Writing in a review in the Journal of Nutritional Biochemistry, scientists from Tennessee State University said a number of investigations had been conducted on ginseng in preventing and treating of obesity.
However, the effect and the relevant mechanisms behind how ginseng works as an anti-obesity treatment are still controversial, they added, and the issue is clouded by the differing uses of American and Asian ginseng in TCM.
The former is used to treat yin manifestations of Qi (life energy), while the latter tackle yang manifestations.
Therefore, Asian ginseng has often been used to help treat, fatigue, poor appetite, diarrhoea, breath shortness, feeble pulse, spontaneous perspiration, febrile diseases, amnesia, insomnia and impotence.
On the other hand, American ginseng is used to treat diseases such as cough, blood sputum, dysphoria, fatigue and thirst.
“Although the potential anti-obesity effect of Asian ginseng has been investigated in mice and humans in Asia in the last several decades, the anti-obesity effect and mechanism of ginseng are still not fully understood, especially in humans,” wrote the researchers.
“Moreover, high-quality studies of the effects of ginseng in the United States are rare, particularly whether and how American ginseng prevents obesity is almost blank.”
They said this was area ripe for further investigation, and pointed to their own unpublished data which showed that while Asian ginseng significantly inhibited fat accumulation in 3T3-L1 cells, American ginseng has no such effect at the same concentration (1 mg/ml).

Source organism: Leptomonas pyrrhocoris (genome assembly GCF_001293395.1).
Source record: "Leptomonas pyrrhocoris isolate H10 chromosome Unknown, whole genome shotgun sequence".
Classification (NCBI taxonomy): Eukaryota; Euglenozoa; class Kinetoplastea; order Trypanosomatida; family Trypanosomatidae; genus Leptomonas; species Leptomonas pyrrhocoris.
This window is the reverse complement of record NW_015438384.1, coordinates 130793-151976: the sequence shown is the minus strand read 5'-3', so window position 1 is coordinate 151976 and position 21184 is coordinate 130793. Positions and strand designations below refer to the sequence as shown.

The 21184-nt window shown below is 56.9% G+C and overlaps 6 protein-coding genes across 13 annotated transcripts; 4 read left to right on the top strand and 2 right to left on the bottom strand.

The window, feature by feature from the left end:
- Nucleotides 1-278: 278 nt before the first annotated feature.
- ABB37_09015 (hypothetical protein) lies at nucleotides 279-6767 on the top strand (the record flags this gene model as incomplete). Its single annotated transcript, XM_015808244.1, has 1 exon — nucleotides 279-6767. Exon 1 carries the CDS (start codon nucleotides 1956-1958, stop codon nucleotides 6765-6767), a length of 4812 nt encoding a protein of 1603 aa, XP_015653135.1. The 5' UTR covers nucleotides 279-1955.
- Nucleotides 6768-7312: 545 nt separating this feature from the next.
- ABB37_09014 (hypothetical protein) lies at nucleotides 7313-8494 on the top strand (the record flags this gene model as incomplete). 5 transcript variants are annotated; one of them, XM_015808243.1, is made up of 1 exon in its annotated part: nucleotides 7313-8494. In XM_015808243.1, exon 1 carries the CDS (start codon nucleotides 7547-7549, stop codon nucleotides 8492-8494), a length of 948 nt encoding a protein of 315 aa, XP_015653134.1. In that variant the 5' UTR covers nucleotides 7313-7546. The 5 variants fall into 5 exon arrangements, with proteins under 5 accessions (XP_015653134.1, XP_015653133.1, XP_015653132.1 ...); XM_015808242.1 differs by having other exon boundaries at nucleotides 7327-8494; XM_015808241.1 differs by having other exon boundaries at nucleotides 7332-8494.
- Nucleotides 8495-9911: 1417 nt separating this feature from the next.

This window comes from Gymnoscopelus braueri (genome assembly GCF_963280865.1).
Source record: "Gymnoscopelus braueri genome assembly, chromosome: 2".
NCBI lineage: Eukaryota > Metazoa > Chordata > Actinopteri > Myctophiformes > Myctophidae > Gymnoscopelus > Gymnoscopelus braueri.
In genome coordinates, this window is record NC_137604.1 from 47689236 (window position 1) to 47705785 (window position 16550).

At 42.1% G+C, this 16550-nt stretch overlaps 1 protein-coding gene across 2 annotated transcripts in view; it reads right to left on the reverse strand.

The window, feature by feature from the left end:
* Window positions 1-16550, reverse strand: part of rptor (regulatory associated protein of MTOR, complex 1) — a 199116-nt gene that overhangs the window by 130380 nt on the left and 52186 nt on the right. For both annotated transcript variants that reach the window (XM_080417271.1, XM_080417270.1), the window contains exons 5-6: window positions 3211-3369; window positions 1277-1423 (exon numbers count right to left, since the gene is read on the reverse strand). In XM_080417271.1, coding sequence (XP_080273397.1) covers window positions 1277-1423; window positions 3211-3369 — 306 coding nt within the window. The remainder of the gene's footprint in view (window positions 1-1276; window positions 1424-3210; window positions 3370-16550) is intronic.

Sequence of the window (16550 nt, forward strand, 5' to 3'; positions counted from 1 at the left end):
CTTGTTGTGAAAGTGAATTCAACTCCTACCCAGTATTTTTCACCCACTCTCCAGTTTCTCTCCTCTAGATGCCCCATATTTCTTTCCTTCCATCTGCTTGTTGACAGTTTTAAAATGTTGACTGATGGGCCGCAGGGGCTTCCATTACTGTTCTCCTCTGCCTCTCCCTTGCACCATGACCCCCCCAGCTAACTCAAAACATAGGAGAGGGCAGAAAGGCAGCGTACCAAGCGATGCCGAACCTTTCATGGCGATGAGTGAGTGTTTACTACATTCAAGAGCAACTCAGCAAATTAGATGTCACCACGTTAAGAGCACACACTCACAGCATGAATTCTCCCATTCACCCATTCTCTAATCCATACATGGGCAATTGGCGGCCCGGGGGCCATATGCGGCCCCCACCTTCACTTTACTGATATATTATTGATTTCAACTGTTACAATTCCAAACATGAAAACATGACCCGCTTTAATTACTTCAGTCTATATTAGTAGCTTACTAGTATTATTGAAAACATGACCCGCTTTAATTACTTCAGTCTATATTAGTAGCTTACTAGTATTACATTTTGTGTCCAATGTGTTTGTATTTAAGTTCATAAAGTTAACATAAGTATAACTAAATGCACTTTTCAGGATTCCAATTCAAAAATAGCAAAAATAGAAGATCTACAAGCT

They suggest this could be due increased fat accumulation caused by one of the major ginsenosides in American ginseng that is not detectable in Asian ginseng
“The different anti-obesity effect between American ginseng and Asian ginseng may also result from the different profiles of other ginsenosides,” they added.
The researchers also said high-quality clinical trials of anti-obesity effect of ginseng and ginsenosides were very limited.
“There is only one study showing that Asian ginseng extract intake exerted a weight loss effect in obese women,” they wrote.
“American ginseng extract or whole plant/berry has not been investigated for anti-obesity in humans. In addition, there is no report using human primary cells investigating the antiobesity effect of ginseng and ginsenosides.”
They argue that standardised ginseng production is sorely needed to overcome the fact that the results of existing studies “are controversial”.
“These controversial results at least partly come from the variety of the quality of ginseng, especially the whole extract and juice. The quantity and composition of ginsenosides in ginseng plants are dramatically influenced by species, age, and part of the plant, cultivation methods, harvesting season, preservation methods and geographical distribution,” they state.
“However, almost all ginsenosides or extracts in these studies were prepared in the individual labs or from different companies, it is almost impossible to keep the quality at the same level, particularly the whole extract.”
The authors concluded; “Although Asian and American ginsengs have similar profiles of active ingredients, the different percentage of crude saponins (4.8%–5.2% in Asian ginseng vs. 7.0%–7.3% in American ginseng) and the specific ginsenoside (Rf only in Asian ginseng, F11 only in American ginseng) may contribute to the different functions of these two ginsengs.”
“Therefore, it is very important to compare the medical effects using modern scientific approaches.”
“Ginseng and obesity: observations and understanding in cultured cells, animals and humans”
- Authors: Hongwei Si, et al.